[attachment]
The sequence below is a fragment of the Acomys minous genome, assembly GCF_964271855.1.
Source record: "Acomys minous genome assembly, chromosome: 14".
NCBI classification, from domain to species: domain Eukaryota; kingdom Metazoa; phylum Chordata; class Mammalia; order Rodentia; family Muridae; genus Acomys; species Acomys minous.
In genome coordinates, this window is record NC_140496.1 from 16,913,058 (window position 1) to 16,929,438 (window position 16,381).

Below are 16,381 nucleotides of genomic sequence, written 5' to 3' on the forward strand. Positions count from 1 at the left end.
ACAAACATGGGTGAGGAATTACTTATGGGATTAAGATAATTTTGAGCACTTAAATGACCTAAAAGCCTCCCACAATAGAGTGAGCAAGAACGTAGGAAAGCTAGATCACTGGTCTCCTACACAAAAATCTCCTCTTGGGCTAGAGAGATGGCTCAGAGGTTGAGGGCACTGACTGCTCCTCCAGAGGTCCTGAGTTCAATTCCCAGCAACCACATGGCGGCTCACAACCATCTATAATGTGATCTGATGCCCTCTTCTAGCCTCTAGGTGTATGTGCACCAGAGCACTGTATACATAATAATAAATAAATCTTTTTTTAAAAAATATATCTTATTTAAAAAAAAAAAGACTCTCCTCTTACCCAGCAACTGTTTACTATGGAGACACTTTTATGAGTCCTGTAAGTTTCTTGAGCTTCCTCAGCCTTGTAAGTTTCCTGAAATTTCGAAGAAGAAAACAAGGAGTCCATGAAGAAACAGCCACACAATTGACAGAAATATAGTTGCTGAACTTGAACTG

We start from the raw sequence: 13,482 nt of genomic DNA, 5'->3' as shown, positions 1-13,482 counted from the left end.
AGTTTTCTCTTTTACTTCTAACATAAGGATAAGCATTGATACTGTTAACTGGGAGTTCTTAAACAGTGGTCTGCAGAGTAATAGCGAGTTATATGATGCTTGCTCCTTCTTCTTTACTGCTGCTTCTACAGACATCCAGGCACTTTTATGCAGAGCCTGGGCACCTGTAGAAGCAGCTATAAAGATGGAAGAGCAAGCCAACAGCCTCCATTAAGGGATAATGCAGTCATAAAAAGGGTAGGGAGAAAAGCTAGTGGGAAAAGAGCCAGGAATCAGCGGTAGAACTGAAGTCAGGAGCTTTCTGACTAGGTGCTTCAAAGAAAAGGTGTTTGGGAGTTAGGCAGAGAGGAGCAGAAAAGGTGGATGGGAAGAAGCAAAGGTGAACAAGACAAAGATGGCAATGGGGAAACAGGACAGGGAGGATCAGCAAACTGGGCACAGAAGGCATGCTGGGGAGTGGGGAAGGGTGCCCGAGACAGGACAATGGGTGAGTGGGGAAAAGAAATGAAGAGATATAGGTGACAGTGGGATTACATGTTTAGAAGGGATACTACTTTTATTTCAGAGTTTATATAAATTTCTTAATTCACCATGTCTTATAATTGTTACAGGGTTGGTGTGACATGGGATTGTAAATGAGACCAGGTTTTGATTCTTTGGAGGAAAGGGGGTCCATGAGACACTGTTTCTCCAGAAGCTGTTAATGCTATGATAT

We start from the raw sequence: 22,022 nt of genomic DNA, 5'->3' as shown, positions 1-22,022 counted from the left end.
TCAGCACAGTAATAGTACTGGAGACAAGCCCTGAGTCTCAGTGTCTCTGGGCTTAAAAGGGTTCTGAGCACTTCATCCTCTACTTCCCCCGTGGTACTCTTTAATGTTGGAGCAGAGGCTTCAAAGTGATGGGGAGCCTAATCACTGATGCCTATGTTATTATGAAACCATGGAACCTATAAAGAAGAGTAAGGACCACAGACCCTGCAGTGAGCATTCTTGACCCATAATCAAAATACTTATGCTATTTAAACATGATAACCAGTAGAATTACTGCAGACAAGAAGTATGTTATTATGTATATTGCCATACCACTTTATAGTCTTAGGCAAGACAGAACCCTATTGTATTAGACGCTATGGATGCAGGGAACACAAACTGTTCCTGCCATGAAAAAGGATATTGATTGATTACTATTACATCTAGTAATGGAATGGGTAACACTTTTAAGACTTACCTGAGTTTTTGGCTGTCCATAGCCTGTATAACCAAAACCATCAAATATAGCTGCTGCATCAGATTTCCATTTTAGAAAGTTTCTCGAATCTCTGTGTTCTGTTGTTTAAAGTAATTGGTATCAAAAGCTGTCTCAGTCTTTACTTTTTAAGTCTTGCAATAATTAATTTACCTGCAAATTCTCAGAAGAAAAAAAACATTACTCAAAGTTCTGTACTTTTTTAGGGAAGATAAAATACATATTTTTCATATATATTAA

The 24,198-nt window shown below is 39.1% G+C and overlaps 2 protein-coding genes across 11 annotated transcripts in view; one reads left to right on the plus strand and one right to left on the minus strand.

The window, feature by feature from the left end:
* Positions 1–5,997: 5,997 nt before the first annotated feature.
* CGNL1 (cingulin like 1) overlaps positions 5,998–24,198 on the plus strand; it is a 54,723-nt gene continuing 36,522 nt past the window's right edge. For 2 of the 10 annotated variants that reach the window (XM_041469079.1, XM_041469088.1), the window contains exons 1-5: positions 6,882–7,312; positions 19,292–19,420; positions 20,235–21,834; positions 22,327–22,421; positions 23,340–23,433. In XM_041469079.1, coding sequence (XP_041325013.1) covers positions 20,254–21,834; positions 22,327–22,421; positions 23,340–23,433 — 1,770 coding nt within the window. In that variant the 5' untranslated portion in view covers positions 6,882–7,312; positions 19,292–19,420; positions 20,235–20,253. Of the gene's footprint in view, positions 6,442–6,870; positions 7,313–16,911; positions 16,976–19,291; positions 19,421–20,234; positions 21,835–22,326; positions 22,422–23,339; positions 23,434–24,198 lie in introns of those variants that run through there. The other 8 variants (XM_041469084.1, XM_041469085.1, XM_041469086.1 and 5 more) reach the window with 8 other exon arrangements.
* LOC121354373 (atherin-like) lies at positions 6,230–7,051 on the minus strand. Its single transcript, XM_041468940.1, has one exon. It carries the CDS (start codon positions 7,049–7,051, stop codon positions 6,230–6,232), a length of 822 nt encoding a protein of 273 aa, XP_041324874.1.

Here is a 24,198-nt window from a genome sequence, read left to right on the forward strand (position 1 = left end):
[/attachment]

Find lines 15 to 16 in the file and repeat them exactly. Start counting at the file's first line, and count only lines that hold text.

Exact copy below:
* LOC121354373 (atherin-like) lies at positions 6,230–7,051 on the minus strand. Its single transcript, XM_041468940.1, has one exon. It carries the CDS (start codon positions 7,049–7,051, stop codon positions 6,230–6,232), a length of 822 nt encoding a protein of 273 aa, XP_041324874.1.

Here is a 24,198-nt window from a genome sequence, read left to right on the forward strand (position 1 = left end):